Read the Pest Plant and Animal Strategy today [PDF, 1 MB]

Recording fox activity in FoxScan

FoxScan is a free resource for landholders, Landcare groups, community groups, local Councils, professional pest controllers and biosecurity groups to assist with fox control. Information you enter can alert local biosecurity authorities and your community about fox activity and can help to protect domestic animals and native wildlife from fox activity.

If you are undertaking control, you can use it to document where you are baiting or setting traps for foxes. FoxScan helps communities work together to coordinate control.

Visit FoxScan

Understanding your responsibilities

In the Limestone Coast, foxes are declared for control under the Landscape South Australia Act 2019 (the Act).

Under the Act, you are responsible for the control of foxes on your property. It is also illegal to keep foxes as pets.

Fox ecology and habitat

Foxes thrive in varying habitats, including urban, rural and arid areas. In rural settings, foxes are commonly found in areas with sparse bushland cover, where they have access to ample shelter and food options. During the day, the fox sleeps in dens, logs and other shelter. Foxes are mainly nocturnal (night-time) hunters, being most active from dusk until dawn. They scavenge and prey on whatever food sources are available.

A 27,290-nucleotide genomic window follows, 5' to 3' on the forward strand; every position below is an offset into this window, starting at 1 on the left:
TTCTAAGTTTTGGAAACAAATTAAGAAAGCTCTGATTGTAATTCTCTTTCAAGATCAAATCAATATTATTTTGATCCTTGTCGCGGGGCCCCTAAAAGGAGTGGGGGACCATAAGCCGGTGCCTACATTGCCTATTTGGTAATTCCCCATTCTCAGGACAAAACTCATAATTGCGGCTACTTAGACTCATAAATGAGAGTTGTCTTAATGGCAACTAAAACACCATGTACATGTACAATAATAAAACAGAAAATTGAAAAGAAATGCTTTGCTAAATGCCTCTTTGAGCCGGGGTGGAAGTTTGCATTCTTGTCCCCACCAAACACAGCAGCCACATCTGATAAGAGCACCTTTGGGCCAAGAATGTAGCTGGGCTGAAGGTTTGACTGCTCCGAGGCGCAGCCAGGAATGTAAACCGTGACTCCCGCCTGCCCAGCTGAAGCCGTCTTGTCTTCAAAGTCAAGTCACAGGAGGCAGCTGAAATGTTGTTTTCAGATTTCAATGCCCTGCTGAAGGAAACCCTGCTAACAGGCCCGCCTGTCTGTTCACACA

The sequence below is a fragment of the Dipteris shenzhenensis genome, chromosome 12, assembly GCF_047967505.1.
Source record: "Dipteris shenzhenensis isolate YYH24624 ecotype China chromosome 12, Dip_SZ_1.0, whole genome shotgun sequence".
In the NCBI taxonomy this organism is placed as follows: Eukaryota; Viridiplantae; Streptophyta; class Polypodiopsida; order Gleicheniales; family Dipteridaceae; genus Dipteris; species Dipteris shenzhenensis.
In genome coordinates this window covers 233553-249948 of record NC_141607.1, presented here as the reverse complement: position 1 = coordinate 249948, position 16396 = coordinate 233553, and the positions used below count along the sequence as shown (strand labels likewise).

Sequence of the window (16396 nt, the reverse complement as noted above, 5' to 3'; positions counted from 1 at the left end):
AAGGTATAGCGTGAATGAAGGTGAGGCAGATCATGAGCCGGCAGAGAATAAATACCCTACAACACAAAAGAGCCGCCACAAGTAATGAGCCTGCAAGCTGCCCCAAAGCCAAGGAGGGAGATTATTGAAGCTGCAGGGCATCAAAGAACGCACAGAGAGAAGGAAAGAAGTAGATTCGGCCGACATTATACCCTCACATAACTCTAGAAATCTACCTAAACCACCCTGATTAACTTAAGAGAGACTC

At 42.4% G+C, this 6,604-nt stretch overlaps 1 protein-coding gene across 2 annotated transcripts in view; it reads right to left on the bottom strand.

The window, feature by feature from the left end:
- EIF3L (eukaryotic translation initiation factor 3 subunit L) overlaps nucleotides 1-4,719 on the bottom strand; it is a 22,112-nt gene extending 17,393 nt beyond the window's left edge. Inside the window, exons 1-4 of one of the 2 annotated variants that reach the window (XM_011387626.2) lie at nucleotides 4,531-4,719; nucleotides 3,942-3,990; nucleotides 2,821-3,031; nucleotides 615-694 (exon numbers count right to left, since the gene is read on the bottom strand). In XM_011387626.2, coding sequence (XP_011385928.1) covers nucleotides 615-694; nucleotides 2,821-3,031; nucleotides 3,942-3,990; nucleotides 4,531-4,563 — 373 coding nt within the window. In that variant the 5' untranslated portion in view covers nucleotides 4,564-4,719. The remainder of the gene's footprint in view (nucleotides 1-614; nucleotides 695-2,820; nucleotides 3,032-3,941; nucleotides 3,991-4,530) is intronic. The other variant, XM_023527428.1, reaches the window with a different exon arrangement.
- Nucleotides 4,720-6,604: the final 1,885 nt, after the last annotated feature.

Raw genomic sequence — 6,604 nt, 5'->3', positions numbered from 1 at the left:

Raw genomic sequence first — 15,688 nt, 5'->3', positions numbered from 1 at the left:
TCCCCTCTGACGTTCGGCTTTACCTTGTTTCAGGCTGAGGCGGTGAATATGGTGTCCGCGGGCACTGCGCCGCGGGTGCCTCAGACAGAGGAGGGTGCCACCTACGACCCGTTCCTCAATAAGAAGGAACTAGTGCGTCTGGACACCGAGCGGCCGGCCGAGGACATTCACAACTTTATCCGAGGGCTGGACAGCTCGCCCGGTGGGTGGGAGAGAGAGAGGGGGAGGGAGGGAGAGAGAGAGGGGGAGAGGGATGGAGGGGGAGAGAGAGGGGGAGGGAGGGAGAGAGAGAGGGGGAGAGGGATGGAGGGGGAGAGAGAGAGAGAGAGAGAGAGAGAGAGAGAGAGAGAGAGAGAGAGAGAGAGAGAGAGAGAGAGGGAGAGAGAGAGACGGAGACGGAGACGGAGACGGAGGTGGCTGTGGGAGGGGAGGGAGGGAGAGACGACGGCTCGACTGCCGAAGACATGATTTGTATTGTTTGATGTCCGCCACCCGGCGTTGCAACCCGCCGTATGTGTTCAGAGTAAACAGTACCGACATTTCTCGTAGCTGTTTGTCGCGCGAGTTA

The main food source for foxes are small animals such as native wildlife, pest animals like mice and rabbits and livestock. They eat insects and fruit, particularly in summer when preferred prey is less abundant.

Both males and females are sexually mature at the age of one year. Litters, averaging four cubs, are born during August and September, and emerge from the den in late spring. The cubs move away from the family territory in late summer or autumn.

A territory for a fox is generally not more than 8 km in diameter. During the birthing season, adult foxes usually remain within 0.8 km of the den. Ranges are largest during the winter.